I'd been hemmin' and hawin' pretty much all year over whether I should renew my lease for my apartment or leave. Well, Tuesday, not without a great amount of reservation, I put pen to paper and decided to stay for another year.

I recently wrote here and here about some of the issues I have and how I felt I needed a change. When I actually got serious about shopping around for new digs, it turns out where I am isn't so much of a bad thing after all.

Though I think it would be great to capitalize on the opportunity which still exists for buying at reduced prices, I still have some big obstacles. My credit is still not where I'd like it to be if I were to take out a mortgage. The income I make relegates me to buying small, ie. condo, and some in the lower price ranges are scarier than comparable sized apartments in the lower end rent areas. I don't have any savings so I couldn't place a down-payment. And I believe the days of no down payment mortgages are long gone.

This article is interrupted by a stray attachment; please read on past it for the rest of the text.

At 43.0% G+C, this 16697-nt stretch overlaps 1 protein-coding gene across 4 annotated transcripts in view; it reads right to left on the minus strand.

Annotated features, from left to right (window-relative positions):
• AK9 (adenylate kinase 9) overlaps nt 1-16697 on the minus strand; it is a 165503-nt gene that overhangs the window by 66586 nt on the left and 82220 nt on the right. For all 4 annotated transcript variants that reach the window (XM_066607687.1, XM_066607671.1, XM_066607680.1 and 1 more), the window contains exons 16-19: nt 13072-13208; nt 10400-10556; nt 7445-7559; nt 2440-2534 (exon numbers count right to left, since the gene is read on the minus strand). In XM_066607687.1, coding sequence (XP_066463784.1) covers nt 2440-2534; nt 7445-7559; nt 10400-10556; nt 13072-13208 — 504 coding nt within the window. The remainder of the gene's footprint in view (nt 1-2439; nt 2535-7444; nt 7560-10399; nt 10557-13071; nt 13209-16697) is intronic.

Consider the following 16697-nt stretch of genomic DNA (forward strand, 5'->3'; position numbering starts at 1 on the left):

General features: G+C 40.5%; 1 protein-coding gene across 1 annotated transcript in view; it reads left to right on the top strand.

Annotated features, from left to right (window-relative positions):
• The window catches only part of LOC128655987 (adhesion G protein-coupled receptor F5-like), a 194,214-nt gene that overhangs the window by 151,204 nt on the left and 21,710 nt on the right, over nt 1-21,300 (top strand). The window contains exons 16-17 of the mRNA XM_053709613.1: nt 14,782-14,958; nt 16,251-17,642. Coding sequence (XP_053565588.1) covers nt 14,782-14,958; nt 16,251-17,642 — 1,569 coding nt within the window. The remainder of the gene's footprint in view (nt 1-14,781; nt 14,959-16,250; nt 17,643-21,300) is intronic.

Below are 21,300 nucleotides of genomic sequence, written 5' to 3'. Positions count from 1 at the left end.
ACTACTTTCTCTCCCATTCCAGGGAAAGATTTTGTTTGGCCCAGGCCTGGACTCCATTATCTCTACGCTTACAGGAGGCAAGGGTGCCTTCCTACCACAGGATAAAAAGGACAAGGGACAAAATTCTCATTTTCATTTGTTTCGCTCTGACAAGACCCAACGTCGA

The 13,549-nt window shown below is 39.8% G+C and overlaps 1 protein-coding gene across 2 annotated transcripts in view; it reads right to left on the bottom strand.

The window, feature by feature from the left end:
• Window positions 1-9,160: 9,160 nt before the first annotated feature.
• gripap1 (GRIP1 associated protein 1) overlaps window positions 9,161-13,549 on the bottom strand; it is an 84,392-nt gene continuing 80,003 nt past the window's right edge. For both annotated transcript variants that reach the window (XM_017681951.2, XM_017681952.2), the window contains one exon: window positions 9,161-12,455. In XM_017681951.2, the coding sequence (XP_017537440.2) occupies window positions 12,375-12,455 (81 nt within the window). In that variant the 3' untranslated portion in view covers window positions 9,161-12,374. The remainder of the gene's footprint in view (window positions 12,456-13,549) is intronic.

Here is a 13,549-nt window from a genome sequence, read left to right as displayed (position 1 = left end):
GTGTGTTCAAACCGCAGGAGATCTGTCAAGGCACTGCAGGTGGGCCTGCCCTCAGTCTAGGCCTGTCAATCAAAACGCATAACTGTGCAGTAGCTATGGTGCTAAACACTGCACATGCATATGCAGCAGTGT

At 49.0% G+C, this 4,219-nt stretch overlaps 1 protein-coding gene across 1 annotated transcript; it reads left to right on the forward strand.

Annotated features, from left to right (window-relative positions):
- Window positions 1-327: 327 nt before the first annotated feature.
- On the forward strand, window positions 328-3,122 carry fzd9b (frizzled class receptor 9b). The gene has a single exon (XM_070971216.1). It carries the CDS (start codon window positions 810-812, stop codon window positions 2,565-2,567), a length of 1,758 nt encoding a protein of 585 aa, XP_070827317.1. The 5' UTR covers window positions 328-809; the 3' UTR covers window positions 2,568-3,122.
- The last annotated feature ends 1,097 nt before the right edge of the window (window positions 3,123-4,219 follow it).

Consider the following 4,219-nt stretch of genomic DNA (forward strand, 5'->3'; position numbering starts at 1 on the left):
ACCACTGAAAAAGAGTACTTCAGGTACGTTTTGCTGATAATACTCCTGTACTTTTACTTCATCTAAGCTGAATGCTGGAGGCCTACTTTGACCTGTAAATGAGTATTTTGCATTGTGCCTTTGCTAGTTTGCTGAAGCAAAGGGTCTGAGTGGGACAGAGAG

Rents in Central Florida are rising faster than housing prices though and that's put a strain on finding an improved apartment situation to my current state. I set out Monday to view some of the more "affordable" prospects and frankly, by the end of the day, I was shocked. Available rentals in my "replacement" price range (that is, comparably equal or just a bit higher than what I pay now) are down-right frightening.